Then I remembered that you can buy 'Mounting Board Cutters', where the blade is set at 45º.

I went to the shops and saw one at £25 and a cheaper one at £11 ... and thought 'that's still a lot of money just to have a nicely shaped bit of plastic with a blade that cuts at an angle' ...

So made this ...

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Job done: And a lot of time and effort saved in the future.


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So with that resolved, I moved onto Bridge No. 20


The base (which effectively is the 'ceiling' when viewed from underneath the bridge) is Evergreen corrugated plastic sheet, to represent the uppermost layer of girders. Eventually the 'top' of the deck will be glued underneath the plywood track bed, and then the side walls slid into place.


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Next the basis for the curved girders. These are 14mm x 194mm. In reality they should be higher and more curved, but the depth of the plywood track-bed narrowed the clearance height to the road and so I had to make them more shallow in order double-deck trams could pass underneath.

In retrospect, when building the layout, I should have made the road surface dip at this point, but didn't think it would be necessary at the time.

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Then I spent a long, long time cutting and sticking and layering various sections of Microstrip to represent the surface relief on the girders. The notches along the top are positioning guides.

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Here's a close up

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And here is one of the two sides ...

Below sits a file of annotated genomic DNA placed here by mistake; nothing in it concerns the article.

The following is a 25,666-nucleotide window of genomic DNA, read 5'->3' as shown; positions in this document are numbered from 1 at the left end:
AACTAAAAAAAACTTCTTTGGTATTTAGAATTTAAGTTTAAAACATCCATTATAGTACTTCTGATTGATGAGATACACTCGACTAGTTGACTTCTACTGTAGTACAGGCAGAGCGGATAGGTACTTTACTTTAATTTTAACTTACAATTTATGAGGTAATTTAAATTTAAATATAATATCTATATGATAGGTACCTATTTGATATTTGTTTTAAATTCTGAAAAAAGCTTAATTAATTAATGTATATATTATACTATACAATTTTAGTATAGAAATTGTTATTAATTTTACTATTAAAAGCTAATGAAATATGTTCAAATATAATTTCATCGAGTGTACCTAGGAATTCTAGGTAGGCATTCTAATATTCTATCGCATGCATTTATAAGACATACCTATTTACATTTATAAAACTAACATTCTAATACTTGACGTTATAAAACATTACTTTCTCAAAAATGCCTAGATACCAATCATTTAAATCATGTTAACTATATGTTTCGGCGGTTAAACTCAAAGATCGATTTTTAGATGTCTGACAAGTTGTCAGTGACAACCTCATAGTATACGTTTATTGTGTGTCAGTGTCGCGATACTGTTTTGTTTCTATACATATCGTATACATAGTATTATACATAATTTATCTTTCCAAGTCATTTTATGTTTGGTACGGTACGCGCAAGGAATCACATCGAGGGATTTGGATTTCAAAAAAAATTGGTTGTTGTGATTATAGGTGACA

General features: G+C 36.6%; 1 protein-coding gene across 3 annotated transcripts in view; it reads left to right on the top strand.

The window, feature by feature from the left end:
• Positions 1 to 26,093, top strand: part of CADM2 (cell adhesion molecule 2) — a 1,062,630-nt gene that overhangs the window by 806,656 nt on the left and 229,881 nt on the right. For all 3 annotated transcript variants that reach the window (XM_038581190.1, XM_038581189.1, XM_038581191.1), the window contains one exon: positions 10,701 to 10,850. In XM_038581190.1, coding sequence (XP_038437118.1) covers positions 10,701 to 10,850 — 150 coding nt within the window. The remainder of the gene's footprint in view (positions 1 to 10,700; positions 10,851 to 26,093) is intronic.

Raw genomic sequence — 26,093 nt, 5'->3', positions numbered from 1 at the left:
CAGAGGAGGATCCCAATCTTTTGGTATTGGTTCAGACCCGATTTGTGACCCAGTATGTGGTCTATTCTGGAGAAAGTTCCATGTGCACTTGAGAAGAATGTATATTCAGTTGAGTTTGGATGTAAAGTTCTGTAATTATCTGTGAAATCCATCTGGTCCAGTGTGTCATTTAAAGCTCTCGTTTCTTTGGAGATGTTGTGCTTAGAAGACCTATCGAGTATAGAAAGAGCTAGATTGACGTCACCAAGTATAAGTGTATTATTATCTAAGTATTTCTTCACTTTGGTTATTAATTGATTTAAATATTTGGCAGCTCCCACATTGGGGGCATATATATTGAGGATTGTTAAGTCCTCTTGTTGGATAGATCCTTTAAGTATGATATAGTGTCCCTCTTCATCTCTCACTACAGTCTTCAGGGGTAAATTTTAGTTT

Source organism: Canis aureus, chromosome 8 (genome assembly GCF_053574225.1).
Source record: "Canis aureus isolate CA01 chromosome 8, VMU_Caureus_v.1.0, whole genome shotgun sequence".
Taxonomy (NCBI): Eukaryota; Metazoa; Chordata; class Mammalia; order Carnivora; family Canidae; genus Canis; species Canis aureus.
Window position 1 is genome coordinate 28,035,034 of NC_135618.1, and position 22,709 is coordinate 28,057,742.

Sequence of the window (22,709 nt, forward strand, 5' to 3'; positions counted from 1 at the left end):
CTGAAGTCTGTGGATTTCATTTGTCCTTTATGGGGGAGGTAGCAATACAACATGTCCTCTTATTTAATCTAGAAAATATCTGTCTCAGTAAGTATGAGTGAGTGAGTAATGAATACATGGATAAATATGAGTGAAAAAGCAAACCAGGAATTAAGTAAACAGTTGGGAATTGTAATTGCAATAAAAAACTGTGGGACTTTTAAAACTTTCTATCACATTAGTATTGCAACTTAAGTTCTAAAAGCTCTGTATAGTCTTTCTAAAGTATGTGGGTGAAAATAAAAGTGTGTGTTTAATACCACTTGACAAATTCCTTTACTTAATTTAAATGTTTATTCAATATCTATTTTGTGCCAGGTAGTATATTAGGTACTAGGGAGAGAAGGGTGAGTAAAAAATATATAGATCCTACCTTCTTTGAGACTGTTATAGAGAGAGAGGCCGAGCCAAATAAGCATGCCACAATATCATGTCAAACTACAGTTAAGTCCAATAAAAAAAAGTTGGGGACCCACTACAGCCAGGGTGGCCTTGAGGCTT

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And a dry run


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Then I took an overview just to see how things were coming along...

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Next I made a test section of viaduct to try out techniques and check the proportions looked right.

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And here it is painted... it's supposed to be yellow 'London Brick' after a century of smoke and grime (and allowing for 'colour perspective').

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So feeling happy with that I 'blocked-out' sections of the viaduct walls


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Then a brief distraction occurred and I made two sets of these:

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Mechanical Fog Detonator Placers.

They came about because whilst researching fog huts, I stumbled across an article on RMWeb about detonator placers (see post 14) and decided they were a 'must have' for Frankland. I'm not sure whether they are correct for the Southern Railway, but decided to err on the side of optimism!

They're actually the wrong way round in the photos (the long bar should be nearest the rail) - but you get the idea.

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Eventually they'll be covered in grime and half lost in the ballast and stuff - so I'm happy with them being a bit 'abstract'.

So that was items 2 & 3 in the track-side box.

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Next up was working out how to make the curved arches for the viaduct.

I thought I'd have a job curving them and would have to put them in warm water to shape them, but found that provided they weren't too wide then the momentary softening effect of Mek-Pak was sufficient to make them pliable.

So here we have one stretch of viaduct wall, and one oblong section that will become the arch...